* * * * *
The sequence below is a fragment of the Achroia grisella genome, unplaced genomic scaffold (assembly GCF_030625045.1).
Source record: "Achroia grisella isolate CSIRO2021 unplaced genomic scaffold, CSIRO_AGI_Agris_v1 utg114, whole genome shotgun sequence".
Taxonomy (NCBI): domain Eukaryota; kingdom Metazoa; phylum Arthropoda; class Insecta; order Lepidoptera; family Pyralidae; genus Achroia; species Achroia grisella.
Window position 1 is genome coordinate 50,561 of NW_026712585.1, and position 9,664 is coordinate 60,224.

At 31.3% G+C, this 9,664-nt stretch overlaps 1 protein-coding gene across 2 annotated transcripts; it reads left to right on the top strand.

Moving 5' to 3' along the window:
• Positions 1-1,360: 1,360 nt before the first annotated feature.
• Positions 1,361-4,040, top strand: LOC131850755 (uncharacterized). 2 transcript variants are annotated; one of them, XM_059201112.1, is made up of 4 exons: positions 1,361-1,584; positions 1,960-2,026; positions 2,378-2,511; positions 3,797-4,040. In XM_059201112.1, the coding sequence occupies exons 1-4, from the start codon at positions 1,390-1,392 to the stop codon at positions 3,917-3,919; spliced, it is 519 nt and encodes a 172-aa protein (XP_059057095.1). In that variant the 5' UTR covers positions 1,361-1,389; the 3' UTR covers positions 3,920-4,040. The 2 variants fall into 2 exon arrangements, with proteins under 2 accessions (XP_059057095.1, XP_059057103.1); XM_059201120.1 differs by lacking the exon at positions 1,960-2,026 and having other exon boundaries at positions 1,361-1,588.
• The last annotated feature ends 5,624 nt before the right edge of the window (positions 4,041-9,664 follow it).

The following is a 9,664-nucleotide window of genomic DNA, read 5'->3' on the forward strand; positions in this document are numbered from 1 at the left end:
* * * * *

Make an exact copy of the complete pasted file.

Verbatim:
The sequence below is a fragment of the Achroia grisella genome, unplaced genomic scaffold (assembly GCF_030625045.1).
Source record: "Achroia grisella isolate CSIRO2021 unplaced genomic scaffold, CSIRO_AGI_Agris_v1 utg114, whole genome shotgun sequence".
Taxonomy (NCBI): domain Eukaryota; kingdom Metazoa; phylum Arthropoda; class Insecta; order Lepidoptera; family Pyralidae; genus Achroia; species Achroia grisella.
Window position 1 is genome coordinate 50,561 of NW_026712585.1, and position 9,664 is coordinate 60,224.

At 31.3% G+C, this 9,664-nt stretch overlaps 1 protein-coding gene across 2 annotated transcripts; it reads left to right on the top strand.

Moving 5' to 3' along the window:
• Positions 1-1,360: 1,360 nt before the first annotated feature.
• Positions 1,361-4,040, top strand: LOC131850755 (uncharacterized). 2 transcript variants are annotated; one of them, XM_059201112.1, is made up of 4 exons: positions 1,361-1,584; positions 1,960-2,026; positions 2,378-2,511; positions 3,797-4,040. In XM_059201112.1, the coding sequence occupies exons 1-4, from the start codon at positions 1,390-1,392 to the stop codon at positions 3,917-3,919; spliced, it is 519 nt and encodes a 172-aa protein (XP_059057095.1). In that variant the 5' UTR covers positions 1,361-1,389; the 3' UTR covers positions 3,920-4,040. The 2 variants fall into 2 exon arrangements, with proteins under 2 accessions (XP_059057095.1, XP_059057103.1); XM_059201120.1 differs by lacking the exon at positions 1,960-2,026 and having other exon boundaries at positions 1,361-1,588.
• The last annotated feature ends 5,624 nt before the right edge of the window (positions 4,041-9,664 follow it).

The following is a 9,664-nucleotide window of genomic DNA, read 5'->3' on the forward strand; positions in this document are numbered from 1 at the left end: